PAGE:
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Do you check your battery water level

  • Yes

    Votes: 7 29.2%
  • No

    Votes: 17 70.8%
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superwagon pilot
'17 991.2C, '19 e450 wagon, 11 135iC, 09 x3
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1,403 Posts
Discussion Starter · #1 ·
I got in a slightly heated debate with my father last night over automobile batteries, and BMW batteries in general. He was emphatic that you need to regularly check the "water level" of our battery. He was pissed because he opened his up the other day and "had to" add a good deal of water to his battery. He was pissed at our dealership for not checking it....

Now I've worked in the battery iindustry for a few years, specifically on VRLA Lead Acid cells, and catalysts for them, and am more aware of how AGM cells work than most, so this poll is more for me to get an idea of people's beliefs on this subject.

FYI, anyone that wants to know why not to add water to valve regulated cells can go here:
VRLA cells 101
 

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Registered User
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10,856 Posts
There's a sheet with my manuals and such suggesting that the warranty on the car is void if I don't check the water religiously and get the sheet filled out. :p I can't honestly say that I have, though.
 

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King of Rear Clunks
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12,903 Posts
This depends on whether the battery is one that even has water in it. There are lots of sealed types out there these days (thought usually not used in cars from the factory) that dont use water, such as gel, spiralcells, and I believe AGM.

But if its one that has the traditional 'wet' construction and if there's any way to get in there to add water, I do it.
 

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12,204 Posts
Kaz said:
This depends on whether the battery is one that even has water in it. There are lots of sealed types out there these days (thought usually not used in cars from the factory) that dont use water, such as gel, spiralcells, and I believe AGM.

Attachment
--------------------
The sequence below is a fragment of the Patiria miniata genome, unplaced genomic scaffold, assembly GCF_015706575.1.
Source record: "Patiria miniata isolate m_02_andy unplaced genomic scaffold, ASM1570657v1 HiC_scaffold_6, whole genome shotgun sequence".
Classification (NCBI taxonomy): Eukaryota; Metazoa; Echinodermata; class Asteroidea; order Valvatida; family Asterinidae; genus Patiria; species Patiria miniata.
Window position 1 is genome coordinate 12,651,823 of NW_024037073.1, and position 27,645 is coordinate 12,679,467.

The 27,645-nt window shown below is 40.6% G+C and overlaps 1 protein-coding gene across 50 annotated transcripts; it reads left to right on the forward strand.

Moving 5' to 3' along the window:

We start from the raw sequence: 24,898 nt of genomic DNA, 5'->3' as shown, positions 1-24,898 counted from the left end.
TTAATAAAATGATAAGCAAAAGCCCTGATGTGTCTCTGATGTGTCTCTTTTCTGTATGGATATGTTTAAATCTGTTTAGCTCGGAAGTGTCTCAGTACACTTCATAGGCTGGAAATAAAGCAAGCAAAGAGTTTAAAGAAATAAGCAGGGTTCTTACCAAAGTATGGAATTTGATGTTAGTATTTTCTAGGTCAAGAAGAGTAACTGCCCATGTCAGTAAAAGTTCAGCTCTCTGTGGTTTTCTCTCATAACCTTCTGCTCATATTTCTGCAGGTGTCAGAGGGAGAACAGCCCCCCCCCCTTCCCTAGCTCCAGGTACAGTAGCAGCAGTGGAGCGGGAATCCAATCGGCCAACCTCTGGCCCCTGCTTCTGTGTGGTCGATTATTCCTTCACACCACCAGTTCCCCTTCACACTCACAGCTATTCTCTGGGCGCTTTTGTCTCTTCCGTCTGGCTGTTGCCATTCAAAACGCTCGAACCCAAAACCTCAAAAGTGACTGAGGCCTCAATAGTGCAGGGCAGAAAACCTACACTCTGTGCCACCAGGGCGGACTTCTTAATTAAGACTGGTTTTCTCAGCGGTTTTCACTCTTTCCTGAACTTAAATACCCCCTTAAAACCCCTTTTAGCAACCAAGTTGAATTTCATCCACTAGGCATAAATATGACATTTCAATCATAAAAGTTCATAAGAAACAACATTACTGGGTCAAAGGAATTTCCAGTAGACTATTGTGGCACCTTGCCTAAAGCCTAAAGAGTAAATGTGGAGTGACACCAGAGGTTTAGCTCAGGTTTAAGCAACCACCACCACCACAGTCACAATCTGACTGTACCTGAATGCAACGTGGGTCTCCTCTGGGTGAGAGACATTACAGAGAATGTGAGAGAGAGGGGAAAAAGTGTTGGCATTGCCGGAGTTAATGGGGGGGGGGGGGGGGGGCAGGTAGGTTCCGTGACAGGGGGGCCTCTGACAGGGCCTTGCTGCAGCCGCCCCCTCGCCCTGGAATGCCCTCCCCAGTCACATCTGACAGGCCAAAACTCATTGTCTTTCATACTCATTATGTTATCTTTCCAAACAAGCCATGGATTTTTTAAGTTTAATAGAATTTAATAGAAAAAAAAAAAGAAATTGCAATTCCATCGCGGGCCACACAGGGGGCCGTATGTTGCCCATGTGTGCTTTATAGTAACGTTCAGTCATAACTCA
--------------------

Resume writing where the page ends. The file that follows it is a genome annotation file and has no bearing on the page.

But if its one that has the traditional 'wet' construction and if there's any way to get in there to add water, I do it.
yup, i maintain power plants for part of my job, and on any wet cell battery, water needs to be regularly checked. Especially, on a wet cell battery, where one cell is performing all the work. Most consumer batteries these days are not wet cell, or another term flooded cell. So most people do not realize that we still have wet cells in some of our cars. Usually there will be a water level line. When a battery discharges, the electrolyte level will change. Water in fact becomes the electrolyte when added, it will evaporate over time, but the acid will stay in the battery for the most part.

So it is important to keep a maintained water level in your battery.

Now on a side note, I have never had a battery that needed water. I am in a bad habit of never even checking them anymore. I couldnt even tell you what kind of battery is in my BMW. As important as it is, they just never go bad frequently enough to get out and check the battery every week, and they are very expendable, so most people are to lazy to maintain it.
 

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979 Posts
Do we have AGM (Absorbed Glass Mat) batteries in BMW's? I must confess I haven't looked at mine since I couldn't figure out how to get to it easily.

I did RTFM but it seemed like I wouuld have to rip out trunk lining clips.
 

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M Mad
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10,476 Posts
A couple of things.

It is well known the the Z3 community (or maybe it is known and should be well known) that the stock battery does need to be checked for water and people have had trouble becuase of low levels. The problem is, the stock Z3 battery has a sticker covering the cell tops and it LOOKS like a sealed battery. But it isn't.

As for my other car, see elsewhere my report on the battery going screwy.

Oh, and a bunch of years ago my wife blew up the battery in her car. Literally it exploded. She never checked the water and the level got low enough that there was some arcing of the plates, and it ignited the hydrogen gas produced during charging.
 
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